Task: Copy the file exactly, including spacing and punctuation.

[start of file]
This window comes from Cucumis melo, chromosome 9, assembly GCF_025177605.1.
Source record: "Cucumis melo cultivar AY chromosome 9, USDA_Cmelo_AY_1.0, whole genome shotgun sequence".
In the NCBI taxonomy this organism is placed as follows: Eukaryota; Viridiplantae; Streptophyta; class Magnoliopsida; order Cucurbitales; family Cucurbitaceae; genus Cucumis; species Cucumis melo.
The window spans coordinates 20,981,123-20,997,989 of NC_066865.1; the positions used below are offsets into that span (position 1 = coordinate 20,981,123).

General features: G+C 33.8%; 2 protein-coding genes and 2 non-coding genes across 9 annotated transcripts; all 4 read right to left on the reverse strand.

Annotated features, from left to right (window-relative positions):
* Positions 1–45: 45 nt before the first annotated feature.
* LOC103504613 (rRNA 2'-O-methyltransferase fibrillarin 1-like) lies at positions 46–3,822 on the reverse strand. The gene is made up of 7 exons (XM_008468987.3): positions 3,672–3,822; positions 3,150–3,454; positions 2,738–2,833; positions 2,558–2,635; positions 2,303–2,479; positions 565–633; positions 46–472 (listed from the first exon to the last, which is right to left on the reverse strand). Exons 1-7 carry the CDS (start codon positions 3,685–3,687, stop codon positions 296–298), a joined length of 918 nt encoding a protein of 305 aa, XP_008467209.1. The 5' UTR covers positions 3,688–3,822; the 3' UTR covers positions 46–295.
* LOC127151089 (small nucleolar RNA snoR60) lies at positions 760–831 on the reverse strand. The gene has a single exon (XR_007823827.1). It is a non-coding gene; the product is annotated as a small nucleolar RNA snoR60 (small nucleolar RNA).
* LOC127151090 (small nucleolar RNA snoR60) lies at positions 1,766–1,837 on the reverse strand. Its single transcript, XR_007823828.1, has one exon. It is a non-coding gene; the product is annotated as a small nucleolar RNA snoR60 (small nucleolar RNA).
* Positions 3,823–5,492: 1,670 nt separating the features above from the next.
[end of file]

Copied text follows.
This window comes from Cucumis melo, chromosome 9, assembly GCF_025177605.1.
Source record: "Cucumis melo cultivar AY chromosome 9, USDA_Cmelo_AY_1.0, whole genome shotgun sequence".
In the NCBI taxonomy this organism is placed as follows: Eukaryota; Viridiplantae; Streptophyta; class Magnoliopsida; order Cucurbitales; family Cucurbitaceae; genus Cucumis; species Cucumis melo.
The window spans coordinates 20,981,123-20,997,989 of NC_066865.1; the positions used below are offsets into that span (position 1 = coordinate 20,981,123).

General features: G+C 33.8%; 2 protein-coding genes and 2 non-coding genes across 9 annotated transcripts; all 4 read right to left on the reverse strand.

Annotated features, from left to right (window-relative positions):
* Positions 1–45: 45 nt before the first annotated feature.
* LOC103504613 (rRNA 2'-O-methyltransferase fibrillarin 1-like) lies at positions 46–3,822 on the reverse strand. The gene is made up of 7 exons (XM_008468987.3): positions 3,672–3,822; positions 3,150–3,454; positions 2,738–2,833; positions 2,558–2,635; positions 2,303–2,479; positions 565–633; positions 46–472 (listed from the first exon to the last, which is right to left on the reverse strand). Exons 1-7 carry the CDS (start codon positions 3,685–3,687, stop codon positions 296–298), a joined length of 918 nt encoding a protein of 305 aa, XP_008467209.1. The 5' UTR covers positions 3,688–3,822; the 3' UTR covers positions 46–295.
* LOC127151089 (small nucleolar RNA snoR60) lies at positions 760–831 on the reverse strand. The gene has a single exon (XR_007823827.1). It is a non-coding gene; the product is annotated as a small nucleolar RNA snoR60 (small nucleolar RNA).
* LOC127151090 (small nucleolar RNA snoR60) lies at positions 1,766–1,837 on the reverse strand. Its single transcript, XR_007823828.1, has one exon. It is a non-coding gene; the product is annotated as a small nucleolar RNA snoR60 (small nucleolar RNA).
* Positions 3,823–5,492: 1,670 nt separating the features above from the next.